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Three Fillies, continued ...

Next to the entrance to the pasture a small corral held a bay stallion so thin I could count every vertebra on his backbone. The corral had no shelter or shade.

The gate to the pasture consisted of three strands of barbed wire that connected one side of the gate to a four-foot tall juniper post on the other side. A loop of barbed wire at the top and another at the bottom held the post to the far gatepost. Mildred opened the gate by slipping off the top loop and sliding the post free of the bottom loop.

We entered a field of some 20 acres. It was fenced with sagging barbed wire hung from tilted juniper posts. It was treeless. Barely a blade of grass grew. Clumps of horsebrush and blackfoot crumbled underfoot. Even the goats hadn't touched those weeds.

Eight foals huddled at the northwest end of the field.

Past old auto parts, piles of broken glass, household debris, and a flyblown goat corpse, we made our way toward the foals. I was suddenly glad of the drought. Holds down odors.

The foals raised their heads and stared at us. When we got within about 100 yards, they broke and galloped to the southeast corner of the pasture.

Diana pointed to one of them, tiny, gold all over like a Palomino, but even gold on the mane and tail. Stranger yet,she had cobalt blue eyes. She was blessed with one of the rarest colors known, gold champagne. She had the dished face and delicate muzzle of an Arabian. "Mom, she's so pretty!"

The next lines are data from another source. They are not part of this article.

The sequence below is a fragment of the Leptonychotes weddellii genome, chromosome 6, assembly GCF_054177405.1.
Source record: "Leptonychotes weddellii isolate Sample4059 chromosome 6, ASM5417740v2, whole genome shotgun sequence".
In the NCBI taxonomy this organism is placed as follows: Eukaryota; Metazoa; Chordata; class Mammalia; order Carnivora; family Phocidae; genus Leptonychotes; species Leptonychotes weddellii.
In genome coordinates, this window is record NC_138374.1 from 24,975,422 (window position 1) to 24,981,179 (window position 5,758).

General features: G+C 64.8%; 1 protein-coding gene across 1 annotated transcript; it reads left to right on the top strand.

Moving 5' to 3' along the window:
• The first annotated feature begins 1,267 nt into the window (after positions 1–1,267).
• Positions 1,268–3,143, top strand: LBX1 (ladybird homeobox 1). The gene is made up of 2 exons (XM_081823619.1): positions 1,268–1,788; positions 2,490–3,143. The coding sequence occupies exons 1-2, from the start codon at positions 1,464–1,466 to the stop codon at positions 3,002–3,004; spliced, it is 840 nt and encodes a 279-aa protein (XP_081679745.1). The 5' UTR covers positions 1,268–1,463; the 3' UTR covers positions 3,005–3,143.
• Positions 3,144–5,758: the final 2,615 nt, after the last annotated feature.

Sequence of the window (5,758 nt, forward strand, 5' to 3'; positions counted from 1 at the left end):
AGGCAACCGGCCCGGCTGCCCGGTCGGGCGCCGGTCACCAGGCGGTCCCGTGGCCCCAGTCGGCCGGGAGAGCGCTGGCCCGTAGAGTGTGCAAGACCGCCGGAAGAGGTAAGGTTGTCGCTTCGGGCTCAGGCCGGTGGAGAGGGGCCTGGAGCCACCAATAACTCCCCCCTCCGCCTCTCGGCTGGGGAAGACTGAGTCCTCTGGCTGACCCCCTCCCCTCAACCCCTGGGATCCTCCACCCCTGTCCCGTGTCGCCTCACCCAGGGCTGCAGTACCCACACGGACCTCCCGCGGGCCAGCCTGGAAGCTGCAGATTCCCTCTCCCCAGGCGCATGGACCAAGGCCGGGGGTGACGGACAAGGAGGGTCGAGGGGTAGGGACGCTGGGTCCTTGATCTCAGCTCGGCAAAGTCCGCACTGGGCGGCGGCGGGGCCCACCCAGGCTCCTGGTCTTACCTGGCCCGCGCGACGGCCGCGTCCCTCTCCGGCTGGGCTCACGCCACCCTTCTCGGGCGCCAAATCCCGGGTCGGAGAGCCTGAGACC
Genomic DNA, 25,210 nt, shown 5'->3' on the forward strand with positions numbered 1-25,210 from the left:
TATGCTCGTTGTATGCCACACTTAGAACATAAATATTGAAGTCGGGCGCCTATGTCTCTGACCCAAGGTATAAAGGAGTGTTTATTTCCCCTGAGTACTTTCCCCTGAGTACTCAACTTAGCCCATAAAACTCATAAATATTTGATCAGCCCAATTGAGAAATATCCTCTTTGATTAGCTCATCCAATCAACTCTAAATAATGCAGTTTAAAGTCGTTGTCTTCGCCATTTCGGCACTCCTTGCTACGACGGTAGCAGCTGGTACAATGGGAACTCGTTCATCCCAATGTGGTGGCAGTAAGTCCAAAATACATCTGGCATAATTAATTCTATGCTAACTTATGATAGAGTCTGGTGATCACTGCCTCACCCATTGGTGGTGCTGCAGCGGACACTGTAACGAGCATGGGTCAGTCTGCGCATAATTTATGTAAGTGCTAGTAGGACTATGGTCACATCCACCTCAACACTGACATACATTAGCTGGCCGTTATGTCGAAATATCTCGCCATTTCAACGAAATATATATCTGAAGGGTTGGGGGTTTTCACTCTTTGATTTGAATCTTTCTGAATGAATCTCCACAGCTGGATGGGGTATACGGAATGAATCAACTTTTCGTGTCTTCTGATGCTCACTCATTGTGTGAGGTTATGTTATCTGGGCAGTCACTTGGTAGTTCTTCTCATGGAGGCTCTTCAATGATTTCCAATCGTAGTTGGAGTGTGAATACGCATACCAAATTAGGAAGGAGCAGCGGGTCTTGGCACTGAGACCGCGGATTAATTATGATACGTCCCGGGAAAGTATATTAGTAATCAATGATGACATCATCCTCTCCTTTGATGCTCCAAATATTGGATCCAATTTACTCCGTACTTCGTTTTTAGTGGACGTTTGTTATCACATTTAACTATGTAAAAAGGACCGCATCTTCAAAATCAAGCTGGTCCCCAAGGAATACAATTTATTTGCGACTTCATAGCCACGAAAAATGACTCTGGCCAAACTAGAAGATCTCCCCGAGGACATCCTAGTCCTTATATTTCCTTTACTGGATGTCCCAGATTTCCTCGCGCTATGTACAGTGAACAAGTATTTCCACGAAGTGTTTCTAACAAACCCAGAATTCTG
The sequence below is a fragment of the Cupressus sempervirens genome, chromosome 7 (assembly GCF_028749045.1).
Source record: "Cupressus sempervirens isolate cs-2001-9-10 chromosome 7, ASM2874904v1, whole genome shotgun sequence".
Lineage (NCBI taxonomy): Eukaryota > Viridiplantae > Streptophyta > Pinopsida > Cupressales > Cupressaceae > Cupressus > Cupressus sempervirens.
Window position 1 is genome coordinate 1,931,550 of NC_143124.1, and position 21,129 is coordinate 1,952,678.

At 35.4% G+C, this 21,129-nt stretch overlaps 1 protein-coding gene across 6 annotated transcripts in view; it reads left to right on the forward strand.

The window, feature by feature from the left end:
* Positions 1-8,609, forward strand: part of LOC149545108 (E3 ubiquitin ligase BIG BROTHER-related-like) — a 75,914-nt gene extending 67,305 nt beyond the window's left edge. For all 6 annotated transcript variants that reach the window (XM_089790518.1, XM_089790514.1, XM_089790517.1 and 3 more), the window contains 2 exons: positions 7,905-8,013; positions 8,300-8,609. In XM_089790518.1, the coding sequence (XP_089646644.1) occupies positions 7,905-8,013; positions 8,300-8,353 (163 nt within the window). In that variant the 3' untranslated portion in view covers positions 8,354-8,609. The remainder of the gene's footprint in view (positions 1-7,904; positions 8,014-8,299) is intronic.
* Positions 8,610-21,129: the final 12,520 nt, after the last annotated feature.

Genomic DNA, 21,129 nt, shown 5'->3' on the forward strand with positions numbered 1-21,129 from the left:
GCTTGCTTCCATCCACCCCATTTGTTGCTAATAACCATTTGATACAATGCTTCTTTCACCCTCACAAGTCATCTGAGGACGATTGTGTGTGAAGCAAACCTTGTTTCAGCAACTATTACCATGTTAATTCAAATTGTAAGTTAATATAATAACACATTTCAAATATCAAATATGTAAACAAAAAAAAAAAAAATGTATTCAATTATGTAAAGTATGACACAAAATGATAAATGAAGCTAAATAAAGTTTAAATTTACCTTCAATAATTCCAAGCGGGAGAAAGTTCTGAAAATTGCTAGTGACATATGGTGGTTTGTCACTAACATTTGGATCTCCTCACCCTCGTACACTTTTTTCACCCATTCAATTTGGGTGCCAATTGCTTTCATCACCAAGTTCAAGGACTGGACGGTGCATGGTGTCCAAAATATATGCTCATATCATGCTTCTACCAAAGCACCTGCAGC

I guessed the filly was only two months old. She looked as if had been a long time since she had suckled her mother. Her ribs showed. Her belly was tucked in. Despite this, she had fled from us in a gliding canter, neck arched.

None of us knew much about how to gentle wild foals. However, humans are born with the instinctive ability -- if we can free it -- to charm almost any horse.

I turned to Dorothy. "Let's see if we can catch her."

"Sure," chorused the girls. Dorothy and Mildred broke into wide smiles. They led the girls toward the herd while I picked my way back through the debris to get a halter and lead rope from the Escort.

As I opened the door to the car, a goat with a full udder stumbled by. Baling wire snarled around one leg. I caught her and removed the wire.

The residents of the mobile home were nowhere in sight. I could still hear the TV during the rare pauses in the baying of the Rottweiler.

As I walked back to the field, I saw my companions ringing the foals, nodding their heads, moving slowly, murmuring "Hi, pretty… How are the babies?"

Abruptly, the foals turned as one and dashed through a break in their circle. We conferred and decided to be careful next time to not stare at them.

As the morning wore into afternoon, we got closer each time before they broke and run. I finally to blow in the gold filly's nose. She calmed right down. The others took turns blowing in her nose. Figuring that one out was a cinch - nose blowing is how horses make friends.

Diana was the first to pet her. Soon she got a halter on her. By mid-afternoon, Diana had halter broken the filly.

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© 2004 Carolyn M. Bertin. All rights reserved.